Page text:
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Religious persecution on the rise in India

28 February 2020


The Badi Masjid Mosque in New Delhi, India, was damaged during clashes over the new citizenship law, on Wednesday. The act grants Indian citizenship to refugees from Hindu, Christian, Sikh, Buddhist, and Parsi communities fleeing religious persecution from Pakistan, Afghanistan, and Bangladesh, and people who entered India on or before 31 December 2014. Twenty people have been killed and more than 250 people injured in the clashes

The Badi Masjid Mosque in New Delhi, India, was damaged during clashes over the new citizenship law, on Wednesday. The act grants Indian citizenship t...

ALMOST one third of the 1774 incidents of religious persecution reported in India in the past four years were carried out in 2019, new figures from Persecution Relief show.

The interdenominational charity supports persecuted Christians in the country through funding, prayer, and lobbying. Its annual report, pub­­­lished last week, analyses data from state and district co-ordinators, vol­un­teers, and staff across the 28 States and nine Union Territories of India.

Incidents are reported through a hotline and on social media, invest­igated, and evidence is found through interviews, photos, and videos.

Reported incidents increased by 60 per cent — from 330 to 527 — between 2016 and 2019. The in­­crease from 2018 was ten per cent. The sharpest rise in reported incid­ents in this period was in West Bengal: from seven to 26.

The reported figures are likely to be significantly lower than the num­ber of incidents that actually occur­red, the report says, because of the fear of reprisals and the perception of police inaction.

Most incidents occurred in Uttar Pradesh (109), for the third year run­­­ning.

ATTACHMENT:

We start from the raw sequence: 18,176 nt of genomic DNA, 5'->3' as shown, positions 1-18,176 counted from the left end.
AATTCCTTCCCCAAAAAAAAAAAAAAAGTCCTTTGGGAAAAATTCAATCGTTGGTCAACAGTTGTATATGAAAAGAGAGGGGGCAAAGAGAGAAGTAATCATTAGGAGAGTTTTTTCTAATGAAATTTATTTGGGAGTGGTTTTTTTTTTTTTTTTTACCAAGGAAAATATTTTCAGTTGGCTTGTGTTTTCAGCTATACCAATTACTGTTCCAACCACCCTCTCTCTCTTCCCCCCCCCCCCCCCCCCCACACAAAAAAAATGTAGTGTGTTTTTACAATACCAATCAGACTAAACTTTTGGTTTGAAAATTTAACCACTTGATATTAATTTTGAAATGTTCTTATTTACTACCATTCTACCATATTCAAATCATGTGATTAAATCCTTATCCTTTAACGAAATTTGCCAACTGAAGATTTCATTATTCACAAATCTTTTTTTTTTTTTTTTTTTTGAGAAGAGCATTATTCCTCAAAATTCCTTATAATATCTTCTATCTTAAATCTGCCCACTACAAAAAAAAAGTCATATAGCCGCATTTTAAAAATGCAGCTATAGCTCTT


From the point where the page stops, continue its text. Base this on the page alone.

The report states: “Uttar Pradesh is governed by the Bharatiya Janata Party. This northern Indian state has emerged as the centre of anti-Christian violence, as politicians use a fundamentalist form of Hinduism to intimidate minority communities. In Uttar Pradesh, the small Christian minority of 0.18 per cent, according to the census of 2011, are the target of increasing violence.”

Threats, harassment, and in­­timida­tion were the most common forms of all reported incidents last year (199), followed by church attacks (104), physical violence (85), and arrest (52).

Seventeen incidents involved arson attacks on churches, and four involved murder.

The report states: “The frequency of attacks on Christian gatherings are escalating, especially during Sunday morning worship and prayer meetings. Pastors and members are beaten, sometimes so badly that legs are broken, churches are vandalised. . . . Hundreds of Christians are being imprisoned on false charges of converting Hindus to Christianity.”

Out of the 527 incidents reported to Persecution Relief in 2019, 542 were reported by the international media, it states.

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